After a meagre dinner of doughnuts and coffee, Bundy reflected on being back on the front lines of the war, where “in spite of the every present spectre of death” there was “more of hearty cheer, of true comradeship” than at home. On his return, instead, he felt, “it seemed the people had quite lost sight of the fact that they [veterans] were human beings, and in the hide-bound selfishness were content to putter along, patting themselves on the back because they had grudgingly purchased a Liberty Bond of a few W.S. [War Savings] Stamps.”
Bundy wondered whether his fellow Americans would do well to see what Europeans went through in four years of sacrifice of “blood and treasure” and who “had seared marks of indelible suffering on their poor faces,” but who possessed “more love and respect for their friends who had aided them” through military service “than had been shown by many of their friends to whom they had returned.” These ruminations brought the brooding Bundy to a strange, new mental domain, “a state in which bitterness had begun to supplant reason, and clear vision was being fogged by the miasma and misunderstanding and disappointment.”
As the veteran continued his odyssey in search of work, “the low rumble of discontent became louder and the inevitable ‘hot-heads’ began to voice their opinion in no uncertain terms.” Moreover, Bundy began to hear that “ominous mutterings came from even the saner class who could visualize better the intolerable conditions that confronted the returned men; conditions that had already brought some of them to the verge of starvation, dependant [sic] upon charity for the bare necessaries to ‘carry on.'” He recalled that hard time before the war “bred discontent and revolt,” but now there was “a rapidly waning patriotism and grasping selfishness on the part of some employers,” like Johnson, who reneged on their commitment.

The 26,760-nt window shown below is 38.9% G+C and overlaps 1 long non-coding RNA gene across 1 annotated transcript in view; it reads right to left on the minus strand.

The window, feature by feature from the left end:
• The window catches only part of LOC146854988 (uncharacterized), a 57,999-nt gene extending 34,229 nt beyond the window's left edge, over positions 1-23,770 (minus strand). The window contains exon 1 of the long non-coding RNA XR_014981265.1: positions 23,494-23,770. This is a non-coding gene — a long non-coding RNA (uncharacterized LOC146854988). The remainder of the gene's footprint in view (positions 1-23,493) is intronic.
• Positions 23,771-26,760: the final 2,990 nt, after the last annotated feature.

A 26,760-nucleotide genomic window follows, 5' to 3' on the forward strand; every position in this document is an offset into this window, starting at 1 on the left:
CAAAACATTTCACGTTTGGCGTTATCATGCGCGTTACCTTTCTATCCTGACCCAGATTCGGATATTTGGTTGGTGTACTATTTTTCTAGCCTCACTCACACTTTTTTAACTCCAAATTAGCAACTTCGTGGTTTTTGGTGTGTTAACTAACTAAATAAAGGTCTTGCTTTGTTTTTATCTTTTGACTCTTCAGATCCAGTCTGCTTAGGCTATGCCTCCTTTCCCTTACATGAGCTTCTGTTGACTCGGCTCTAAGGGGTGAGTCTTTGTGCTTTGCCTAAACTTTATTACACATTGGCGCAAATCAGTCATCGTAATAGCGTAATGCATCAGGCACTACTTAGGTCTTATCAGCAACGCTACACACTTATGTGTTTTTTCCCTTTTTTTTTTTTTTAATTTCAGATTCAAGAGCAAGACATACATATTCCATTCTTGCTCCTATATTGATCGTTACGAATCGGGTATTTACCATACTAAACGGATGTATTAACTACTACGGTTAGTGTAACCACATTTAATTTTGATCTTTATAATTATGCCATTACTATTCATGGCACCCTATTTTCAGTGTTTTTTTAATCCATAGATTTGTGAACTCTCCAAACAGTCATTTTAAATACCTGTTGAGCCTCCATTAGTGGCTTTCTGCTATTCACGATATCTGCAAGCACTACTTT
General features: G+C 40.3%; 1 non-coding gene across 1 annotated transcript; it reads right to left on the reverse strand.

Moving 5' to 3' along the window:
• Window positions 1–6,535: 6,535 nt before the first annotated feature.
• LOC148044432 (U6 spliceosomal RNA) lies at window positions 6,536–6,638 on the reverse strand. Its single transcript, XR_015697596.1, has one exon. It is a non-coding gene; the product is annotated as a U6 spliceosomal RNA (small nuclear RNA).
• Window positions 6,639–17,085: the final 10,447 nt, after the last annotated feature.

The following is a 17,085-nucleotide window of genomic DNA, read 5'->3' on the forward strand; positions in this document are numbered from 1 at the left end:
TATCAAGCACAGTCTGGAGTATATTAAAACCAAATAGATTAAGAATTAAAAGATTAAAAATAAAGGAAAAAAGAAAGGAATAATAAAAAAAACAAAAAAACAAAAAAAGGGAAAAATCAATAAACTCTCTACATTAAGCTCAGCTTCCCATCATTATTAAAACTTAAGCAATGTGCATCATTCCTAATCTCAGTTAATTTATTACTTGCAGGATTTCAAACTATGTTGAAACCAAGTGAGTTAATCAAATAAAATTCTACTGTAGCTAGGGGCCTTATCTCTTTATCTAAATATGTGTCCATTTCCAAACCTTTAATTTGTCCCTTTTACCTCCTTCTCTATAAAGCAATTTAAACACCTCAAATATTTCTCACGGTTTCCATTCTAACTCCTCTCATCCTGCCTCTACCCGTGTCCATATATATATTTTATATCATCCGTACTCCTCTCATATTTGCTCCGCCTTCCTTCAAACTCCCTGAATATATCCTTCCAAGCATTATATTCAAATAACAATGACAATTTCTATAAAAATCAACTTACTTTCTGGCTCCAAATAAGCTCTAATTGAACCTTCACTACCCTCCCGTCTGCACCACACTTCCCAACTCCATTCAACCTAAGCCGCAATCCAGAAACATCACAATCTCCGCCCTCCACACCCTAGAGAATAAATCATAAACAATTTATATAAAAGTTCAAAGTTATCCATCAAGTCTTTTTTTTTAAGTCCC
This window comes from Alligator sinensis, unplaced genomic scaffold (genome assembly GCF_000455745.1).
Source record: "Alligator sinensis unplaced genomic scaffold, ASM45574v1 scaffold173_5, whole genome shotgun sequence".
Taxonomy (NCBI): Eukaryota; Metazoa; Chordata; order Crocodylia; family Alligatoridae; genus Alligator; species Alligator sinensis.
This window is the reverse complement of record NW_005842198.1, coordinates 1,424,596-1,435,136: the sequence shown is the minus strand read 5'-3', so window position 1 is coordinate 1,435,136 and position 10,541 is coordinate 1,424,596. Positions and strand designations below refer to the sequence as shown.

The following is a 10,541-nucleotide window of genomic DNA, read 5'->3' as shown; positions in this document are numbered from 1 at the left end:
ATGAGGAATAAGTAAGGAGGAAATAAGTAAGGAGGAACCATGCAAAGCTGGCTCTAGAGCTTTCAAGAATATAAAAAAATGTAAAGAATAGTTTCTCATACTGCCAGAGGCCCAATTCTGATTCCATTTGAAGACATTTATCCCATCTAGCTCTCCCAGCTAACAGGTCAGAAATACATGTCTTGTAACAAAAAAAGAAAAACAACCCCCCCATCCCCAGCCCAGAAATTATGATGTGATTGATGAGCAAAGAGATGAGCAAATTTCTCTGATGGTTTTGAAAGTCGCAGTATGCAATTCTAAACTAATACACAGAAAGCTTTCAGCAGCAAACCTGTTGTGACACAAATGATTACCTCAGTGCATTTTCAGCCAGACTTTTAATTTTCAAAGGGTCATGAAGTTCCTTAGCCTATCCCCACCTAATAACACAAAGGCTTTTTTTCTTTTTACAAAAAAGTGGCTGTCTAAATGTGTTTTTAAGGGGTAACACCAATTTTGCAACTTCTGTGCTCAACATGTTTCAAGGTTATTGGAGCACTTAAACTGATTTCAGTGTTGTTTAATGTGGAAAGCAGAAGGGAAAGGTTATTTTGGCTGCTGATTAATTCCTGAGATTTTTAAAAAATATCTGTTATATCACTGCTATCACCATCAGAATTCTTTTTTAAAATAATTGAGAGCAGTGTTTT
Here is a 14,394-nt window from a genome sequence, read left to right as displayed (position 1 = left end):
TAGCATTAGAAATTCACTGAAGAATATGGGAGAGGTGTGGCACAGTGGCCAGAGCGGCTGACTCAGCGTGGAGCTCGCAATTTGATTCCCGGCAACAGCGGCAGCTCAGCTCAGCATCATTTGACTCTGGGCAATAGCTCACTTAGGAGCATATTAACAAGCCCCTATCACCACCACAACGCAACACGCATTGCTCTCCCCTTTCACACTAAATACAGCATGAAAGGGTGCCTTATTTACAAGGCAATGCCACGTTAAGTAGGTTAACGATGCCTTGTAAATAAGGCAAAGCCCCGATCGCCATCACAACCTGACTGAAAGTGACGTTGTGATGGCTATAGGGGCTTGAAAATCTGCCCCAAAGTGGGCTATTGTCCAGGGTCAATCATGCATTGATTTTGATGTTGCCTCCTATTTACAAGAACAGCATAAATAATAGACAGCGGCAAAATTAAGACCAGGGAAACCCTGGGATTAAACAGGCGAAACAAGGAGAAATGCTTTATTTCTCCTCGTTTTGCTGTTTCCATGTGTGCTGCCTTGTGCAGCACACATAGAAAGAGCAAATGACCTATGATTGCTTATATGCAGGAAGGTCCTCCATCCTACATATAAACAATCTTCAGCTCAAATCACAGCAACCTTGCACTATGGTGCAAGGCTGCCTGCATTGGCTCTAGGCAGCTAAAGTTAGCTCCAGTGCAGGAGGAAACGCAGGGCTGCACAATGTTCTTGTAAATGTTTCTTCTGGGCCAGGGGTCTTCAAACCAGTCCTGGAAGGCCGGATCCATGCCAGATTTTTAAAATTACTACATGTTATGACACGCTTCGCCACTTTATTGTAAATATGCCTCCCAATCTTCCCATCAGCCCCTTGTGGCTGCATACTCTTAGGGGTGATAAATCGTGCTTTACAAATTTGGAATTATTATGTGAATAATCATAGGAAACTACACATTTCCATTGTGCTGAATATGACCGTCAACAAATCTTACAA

While Bundy pondered the false promises of business owners, he also recalled that “unwise legislation had closed many sources of employment” and “another extreme was the radical element . . . whose insidious propaganda had caused vast uneasiness . . . and uncertainty and irritation upon the business world.” Beyond this, he felt, politicians were not doing their part “and already their ranks had been swelled by disgruntled soldiers, whose misfortunes had blinded their true perspective.”
With these reflections, this first part of Flowers’ editorial concluded with the observation that
sad to relate, the first germs were injected into [Bundy’s] system with hardly a resistant kick, and the virus obtained loyal support from the poison of discontent in his body, and left poor Bundy in a frame of mind diametrically opposite to that which had driven him forth as a crusader to wage a fight against an autocracy, for a democracy which, he bitterly told himself, contained as little liberty of the subject as the erstwhile empire he had helped to smash [during the war].